Another common misperception of the remuneration policy is the sign on and severance agreements. The news often reports the stories of generous exit payments or sign on bonuses. However, these cases are either scarce or based on bad comparisons. According to best practice, a one-year payment of gross base salary should be provided if the contract is terminated early (and involuntarily.) Moreover, the market for good executives is highly competitive and are often subjects to non competes and cool down periods. Therefore, high sign on bonusses are often offered as compensation for the waiting executives must do before signing their new jobs. Moreover, these sign on bonuses are often subject to performance requirements and are not guaranteed to vest.
The entirety of the remuneration policy and the implementation thereof as disclosed are put up for votes during the annual general meetings, where shareholders can either adapt or refuse the policies. Even though shareholders might adopt these policies, the more discontent there is, the more likely they are to adapt these policies.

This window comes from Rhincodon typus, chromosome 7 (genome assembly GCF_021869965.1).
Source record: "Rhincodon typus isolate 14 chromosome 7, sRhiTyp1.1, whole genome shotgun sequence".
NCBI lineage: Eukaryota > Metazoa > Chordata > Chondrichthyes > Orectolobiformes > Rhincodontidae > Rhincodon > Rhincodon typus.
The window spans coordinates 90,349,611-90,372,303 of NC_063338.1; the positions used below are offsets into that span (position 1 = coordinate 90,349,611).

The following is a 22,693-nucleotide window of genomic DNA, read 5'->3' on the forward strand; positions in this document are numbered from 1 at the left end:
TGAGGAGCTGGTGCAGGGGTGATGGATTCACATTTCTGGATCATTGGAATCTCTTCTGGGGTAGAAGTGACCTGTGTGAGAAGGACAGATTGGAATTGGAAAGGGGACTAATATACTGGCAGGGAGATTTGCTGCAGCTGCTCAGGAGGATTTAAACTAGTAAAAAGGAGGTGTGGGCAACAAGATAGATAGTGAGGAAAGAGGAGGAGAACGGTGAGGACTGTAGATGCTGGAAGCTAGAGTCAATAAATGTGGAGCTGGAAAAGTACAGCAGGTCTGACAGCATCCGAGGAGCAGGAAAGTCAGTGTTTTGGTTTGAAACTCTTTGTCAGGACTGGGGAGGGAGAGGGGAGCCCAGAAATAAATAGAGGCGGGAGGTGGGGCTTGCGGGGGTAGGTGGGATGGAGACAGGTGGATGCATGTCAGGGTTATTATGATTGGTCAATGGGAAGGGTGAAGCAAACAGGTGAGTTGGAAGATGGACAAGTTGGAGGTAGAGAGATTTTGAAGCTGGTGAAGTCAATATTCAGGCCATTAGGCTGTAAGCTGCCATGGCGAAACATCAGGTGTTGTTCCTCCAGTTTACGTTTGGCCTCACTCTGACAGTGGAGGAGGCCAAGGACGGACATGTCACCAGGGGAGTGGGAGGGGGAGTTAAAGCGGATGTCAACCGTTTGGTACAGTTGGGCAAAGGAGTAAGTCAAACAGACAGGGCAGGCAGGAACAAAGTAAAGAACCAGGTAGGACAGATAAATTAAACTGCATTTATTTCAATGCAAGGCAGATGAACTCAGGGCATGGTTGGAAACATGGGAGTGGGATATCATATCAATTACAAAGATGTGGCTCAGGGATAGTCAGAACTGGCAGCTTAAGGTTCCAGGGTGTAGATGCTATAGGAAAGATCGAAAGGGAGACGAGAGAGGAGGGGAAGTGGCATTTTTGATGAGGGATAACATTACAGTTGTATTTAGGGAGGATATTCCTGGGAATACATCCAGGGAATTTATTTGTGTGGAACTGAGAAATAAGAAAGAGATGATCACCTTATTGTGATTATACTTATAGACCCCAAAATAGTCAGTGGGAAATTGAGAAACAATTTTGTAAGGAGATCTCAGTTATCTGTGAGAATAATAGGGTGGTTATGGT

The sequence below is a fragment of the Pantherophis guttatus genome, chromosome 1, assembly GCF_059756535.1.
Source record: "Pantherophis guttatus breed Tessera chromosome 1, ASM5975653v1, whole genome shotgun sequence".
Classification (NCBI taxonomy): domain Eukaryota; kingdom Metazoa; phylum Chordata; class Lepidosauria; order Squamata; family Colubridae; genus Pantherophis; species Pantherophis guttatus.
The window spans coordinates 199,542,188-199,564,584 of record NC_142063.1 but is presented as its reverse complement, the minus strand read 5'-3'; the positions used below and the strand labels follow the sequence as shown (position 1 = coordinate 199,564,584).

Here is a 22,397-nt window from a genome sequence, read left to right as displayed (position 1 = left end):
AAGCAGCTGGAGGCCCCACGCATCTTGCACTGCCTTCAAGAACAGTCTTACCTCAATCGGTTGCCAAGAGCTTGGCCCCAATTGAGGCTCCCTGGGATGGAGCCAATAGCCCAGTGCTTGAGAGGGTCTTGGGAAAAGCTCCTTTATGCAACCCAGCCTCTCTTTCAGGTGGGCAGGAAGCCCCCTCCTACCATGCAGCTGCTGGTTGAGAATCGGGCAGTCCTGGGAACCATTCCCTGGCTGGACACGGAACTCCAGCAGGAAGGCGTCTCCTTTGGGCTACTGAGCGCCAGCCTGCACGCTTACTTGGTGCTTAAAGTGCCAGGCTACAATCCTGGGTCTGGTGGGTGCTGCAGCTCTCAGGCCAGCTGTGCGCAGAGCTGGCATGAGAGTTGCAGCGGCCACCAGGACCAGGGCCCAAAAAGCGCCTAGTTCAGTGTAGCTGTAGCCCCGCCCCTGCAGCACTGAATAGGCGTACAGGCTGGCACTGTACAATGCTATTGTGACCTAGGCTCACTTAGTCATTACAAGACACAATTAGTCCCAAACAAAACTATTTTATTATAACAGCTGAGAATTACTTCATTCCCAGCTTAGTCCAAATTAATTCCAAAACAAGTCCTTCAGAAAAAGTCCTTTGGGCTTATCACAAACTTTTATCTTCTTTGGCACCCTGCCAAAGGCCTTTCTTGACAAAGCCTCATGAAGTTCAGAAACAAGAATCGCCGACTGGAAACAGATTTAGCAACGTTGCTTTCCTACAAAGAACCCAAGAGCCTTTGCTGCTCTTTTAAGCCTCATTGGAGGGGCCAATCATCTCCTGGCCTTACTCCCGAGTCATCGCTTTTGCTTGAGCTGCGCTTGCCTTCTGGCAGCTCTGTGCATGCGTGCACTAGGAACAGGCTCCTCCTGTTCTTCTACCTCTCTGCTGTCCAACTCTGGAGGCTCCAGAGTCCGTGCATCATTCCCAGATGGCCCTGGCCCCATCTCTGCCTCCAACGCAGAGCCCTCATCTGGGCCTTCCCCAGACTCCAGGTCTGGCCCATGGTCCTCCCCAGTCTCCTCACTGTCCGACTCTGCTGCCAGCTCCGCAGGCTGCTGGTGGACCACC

Even if shareholders might approve of a policy, other stakeholders, such as the government or society might show discontent. That is why, with the implementation of the Shareholder Rights Directive II companies are obliged to make a stakeholder assessment and take this into account. While this assessment remains vague for now it does already show impact with the CEO of KLM forfeiting his bonus. The pressure of civil society is therefore more and more taken into account when proposing policies.
All these elements combined of remuneration, dividend policy and Board consistency are just some of the most important elements of corporate governance. The essence of corporate governance is still primarily focused on keeping the company in control of the owners, the Shareholders. However, these shareholders realize more and more that other stakeholder influence their business as well and therefore it is in shareholders’ best interest to keep these stakeholders friendly.